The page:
Puget Sound Sub-basins

From Salish Sea Wiki
Jump to: navigation, search

Recent Topic Edits

Salish Sea References

Wiki Rules

  • Wiki text does not reflect the policy or opinion of any agency or organization
  • Please adhere to our social contract
  • Complain here, and be nice.

Link to List of Workgroups Link to List of Efforts Link to List of Resources Link to List of Documents Link to List of Topics Link to List of Places

Link to Headwater Sites Link to Lowland Watershed Sites Link to Floodplain Sites Link to Delta Sites Link to Embayment Sites Link to Beach Sites Link to Rocky Headland Sites

Puget Sound divided into seven sub-basins

There have been various way to divide Puget Sound into various units over the years. Some boundaries are more distinct than others. Some methods mix political with oceanographic approaches--with political boundaries favoring a "land-centric" view that conflict with a "water-centric" view. There is no single system that seems to satisfy all needs. Instead of reporting all the different systems, this page is for describing the various intersections of these systems, knowing that different variations serve different purposes. Eventually we will shift to a spatial foundation, but for now we describe the sound in words. The PSNERP oceanic sub-basins are used to organize this information.

Sub-Basin Notes on Usage
San Juan While this lumps the islands with the Whatcom mainland, it generally describes the influence of the Fraser river outflow, including the Nooksack Watershed and the Samish Watershed as well as the San Juan Islands. The greater San Juan basin includes San Juan County, Whatcom County, and part of Island County and Skagit County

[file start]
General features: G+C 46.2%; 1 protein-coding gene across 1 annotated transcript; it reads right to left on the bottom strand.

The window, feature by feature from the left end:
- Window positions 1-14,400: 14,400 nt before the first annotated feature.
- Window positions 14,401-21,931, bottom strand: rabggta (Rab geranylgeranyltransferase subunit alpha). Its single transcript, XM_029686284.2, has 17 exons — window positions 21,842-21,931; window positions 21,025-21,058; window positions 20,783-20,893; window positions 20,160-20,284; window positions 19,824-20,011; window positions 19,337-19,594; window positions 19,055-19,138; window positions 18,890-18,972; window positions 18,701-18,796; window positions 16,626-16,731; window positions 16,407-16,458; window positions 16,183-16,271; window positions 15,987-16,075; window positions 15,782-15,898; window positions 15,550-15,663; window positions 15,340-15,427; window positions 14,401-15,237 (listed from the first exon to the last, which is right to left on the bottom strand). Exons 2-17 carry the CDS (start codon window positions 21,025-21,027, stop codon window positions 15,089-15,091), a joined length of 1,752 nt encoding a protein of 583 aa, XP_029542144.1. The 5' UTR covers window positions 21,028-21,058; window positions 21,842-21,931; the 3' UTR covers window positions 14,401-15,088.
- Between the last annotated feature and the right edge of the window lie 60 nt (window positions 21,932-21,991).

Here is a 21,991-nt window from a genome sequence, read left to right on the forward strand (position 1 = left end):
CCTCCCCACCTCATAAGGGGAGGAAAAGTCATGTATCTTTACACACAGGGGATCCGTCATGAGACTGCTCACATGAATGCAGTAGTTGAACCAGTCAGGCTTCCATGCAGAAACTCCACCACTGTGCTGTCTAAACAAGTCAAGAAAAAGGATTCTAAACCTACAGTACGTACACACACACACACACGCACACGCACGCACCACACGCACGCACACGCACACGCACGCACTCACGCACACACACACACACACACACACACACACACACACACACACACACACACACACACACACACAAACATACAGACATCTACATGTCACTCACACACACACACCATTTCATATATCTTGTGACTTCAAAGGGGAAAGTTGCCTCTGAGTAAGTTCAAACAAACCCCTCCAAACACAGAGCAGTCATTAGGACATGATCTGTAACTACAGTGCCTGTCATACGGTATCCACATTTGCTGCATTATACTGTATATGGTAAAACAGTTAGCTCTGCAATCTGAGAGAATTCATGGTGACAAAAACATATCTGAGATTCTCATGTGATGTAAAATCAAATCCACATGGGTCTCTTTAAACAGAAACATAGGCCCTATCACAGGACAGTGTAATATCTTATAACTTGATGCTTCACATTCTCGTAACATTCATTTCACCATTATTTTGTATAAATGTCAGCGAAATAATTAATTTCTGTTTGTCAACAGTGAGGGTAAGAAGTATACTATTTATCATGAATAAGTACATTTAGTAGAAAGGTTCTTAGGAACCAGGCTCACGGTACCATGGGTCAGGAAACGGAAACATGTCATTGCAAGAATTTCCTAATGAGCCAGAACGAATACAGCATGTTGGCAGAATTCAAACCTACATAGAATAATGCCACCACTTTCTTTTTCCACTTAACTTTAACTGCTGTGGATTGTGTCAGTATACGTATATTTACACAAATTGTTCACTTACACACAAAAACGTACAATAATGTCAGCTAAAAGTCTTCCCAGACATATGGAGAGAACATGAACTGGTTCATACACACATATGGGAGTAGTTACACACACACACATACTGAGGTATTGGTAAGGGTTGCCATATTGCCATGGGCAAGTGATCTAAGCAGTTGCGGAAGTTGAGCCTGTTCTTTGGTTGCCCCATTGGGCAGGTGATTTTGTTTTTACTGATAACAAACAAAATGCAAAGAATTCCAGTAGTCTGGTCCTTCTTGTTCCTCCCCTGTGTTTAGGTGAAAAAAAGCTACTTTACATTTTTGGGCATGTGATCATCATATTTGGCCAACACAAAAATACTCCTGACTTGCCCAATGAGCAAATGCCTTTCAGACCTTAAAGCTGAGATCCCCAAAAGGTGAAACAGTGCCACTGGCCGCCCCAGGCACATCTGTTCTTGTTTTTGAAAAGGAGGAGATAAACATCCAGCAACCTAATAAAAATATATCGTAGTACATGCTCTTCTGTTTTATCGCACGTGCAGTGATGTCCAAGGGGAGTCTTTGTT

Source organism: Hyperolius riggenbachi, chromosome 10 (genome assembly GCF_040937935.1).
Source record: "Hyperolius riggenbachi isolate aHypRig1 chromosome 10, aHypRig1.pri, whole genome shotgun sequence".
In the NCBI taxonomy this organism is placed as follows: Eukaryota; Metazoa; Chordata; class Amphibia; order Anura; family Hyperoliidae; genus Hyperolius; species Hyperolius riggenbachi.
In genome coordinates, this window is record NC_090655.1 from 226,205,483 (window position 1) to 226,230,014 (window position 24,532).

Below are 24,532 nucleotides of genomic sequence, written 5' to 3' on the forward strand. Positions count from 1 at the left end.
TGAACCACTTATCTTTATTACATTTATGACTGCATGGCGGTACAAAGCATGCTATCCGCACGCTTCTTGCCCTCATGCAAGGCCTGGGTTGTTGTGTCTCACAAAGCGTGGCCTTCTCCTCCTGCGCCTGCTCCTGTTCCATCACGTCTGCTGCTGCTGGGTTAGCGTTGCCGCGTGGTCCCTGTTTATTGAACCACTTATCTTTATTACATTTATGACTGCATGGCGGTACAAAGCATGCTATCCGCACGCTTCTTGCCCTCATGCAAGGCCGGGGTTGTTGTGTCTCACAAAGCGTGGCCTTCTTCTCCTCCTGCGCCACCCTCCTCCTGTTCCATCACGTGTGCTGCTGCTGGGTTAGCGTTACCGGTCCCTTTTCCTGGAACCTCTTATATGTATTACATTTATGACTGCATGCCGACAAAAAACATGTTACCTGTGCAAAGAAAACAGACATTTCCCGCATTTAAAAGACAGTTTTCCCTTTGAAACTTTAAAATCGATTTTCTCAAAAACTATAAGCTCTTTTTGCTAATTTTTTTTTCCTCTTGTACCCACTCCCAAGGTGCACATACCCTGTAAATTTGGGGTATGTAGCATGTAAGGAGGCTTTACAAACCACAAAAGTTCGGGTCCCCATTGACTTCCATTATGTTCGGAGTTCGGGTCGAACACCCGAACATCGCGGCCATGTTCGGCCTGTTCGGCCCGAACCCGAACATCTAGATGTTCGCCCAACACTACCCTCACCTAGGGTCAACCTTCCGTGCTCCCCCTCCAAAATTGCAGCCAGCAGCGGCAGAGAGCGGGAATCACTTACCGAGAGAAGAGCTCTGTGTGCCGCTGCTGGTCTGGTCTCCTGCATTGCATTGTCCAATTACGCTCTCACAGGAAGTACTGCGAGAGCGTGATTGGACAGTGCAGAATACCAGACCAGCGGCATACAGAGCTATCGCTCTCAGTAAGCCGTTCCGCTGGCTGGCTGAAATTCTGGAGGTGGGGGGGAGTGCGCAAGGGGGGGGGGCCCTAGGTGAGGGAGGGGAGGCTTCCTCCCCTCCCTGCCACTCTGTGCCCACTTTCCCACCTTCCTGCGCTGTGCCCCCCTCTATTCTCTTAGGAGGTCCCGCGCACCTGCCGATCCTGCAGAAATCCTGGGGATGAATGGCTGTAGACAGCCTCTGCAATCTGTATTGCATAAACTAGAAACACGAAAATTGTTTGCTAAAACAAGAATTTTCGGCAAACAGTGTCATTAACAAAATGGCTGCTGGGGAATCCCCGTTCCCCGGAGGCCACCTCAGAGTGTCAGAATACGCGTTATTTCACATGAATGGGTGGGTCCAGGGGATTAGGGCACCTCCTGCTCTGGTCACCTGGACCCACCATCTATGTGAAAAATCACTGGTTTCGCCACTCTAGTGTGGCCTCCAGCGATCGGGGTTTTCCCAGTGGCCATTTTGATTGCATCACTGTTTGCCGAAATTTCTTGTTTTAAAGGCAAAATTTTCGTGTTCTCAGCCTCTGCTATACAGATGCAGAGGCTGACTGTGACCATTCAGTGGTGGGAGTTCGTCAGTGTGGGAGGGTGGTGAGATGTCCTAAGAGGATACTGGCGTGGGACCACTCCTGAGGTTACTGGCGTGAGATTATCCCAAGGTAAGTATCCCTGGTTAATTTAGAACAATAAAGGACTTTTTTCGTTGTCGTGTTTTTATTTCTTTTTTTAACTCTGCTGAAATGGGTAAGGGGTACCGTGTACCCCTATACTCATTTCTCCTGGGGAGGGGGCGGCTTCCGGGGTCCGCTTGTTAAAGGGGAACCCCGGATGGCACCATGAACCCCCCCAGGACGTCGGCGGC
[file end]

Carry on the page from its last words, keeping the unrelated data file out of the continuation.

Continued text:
Juan de Fuca Basin The boundary between Juan de Fuca and San Juan is a line in the water. Typically Juan de Fuca includes Port Townsend, Discovery Bay and Sequim Bay ecosystems. Where Juan de Fuca ends and North Central begins is defined by the shallower more protected waters of Admiralty Inlet. This system is mostly Clallam County with the northern part of Jefferson County.
Whidbey Basin While the northern extent of Whidbey is clearly marked by deception pass, the southern boundary with South Central is somewhat ambiguous, and marked by the Snohomish Delta. Island County has been frequently challenged by having their jurisdiction divided into three or four sub-basins, and so Whidbey Island is frequently defined as its own unit, reverting to the "land-centric" view for political continuity. Even if it excludes eastern Whidbey Island it still includes the large Skagit Watershed, Stillaguamish Watershed and Snohomish Watershed, The basin includes Skagit County, Snohomish County and Island County.
North Central Basin The boundary between North and South Central is fairly ambiguous. There is a sill which generally marks the boundary between the central basin and Juan de Fuca. This area is commonly called Admiralty Inlet. This basin has no large watersheds, and is located between Jefferson County, Island County, and the northern tip of Kitsap County
South Central Basin The South Central Basin is often divided into the metropolitan East Sound and the sub-urbanizing West Sound, given the difference in governance, development, and economic power. The urban shoreline includes south Snohomish County, King County, and Pierce County, while West Sound is mostly Kitsap County, with a little Pierce County in the south and King County having jurisdiction over Vashon-Maury Island.
Hood Canal Basin Long skinny Hood canal has a distinct northern mouth and sill, and is consistently mapped as its own unit. Jefferson County lies to the west, Mason County to the South, and Kitsap County to the east.
South Puget Sound Basin The Tacoma Narrows clearly defines the transition to the shallow South Puget Sound. T

Other A category including the seven sub-basins used by the PSNERP study to divide Puget Sound and surrounding waters.

All Pages

The following pages are flagged with the Sub-basin category: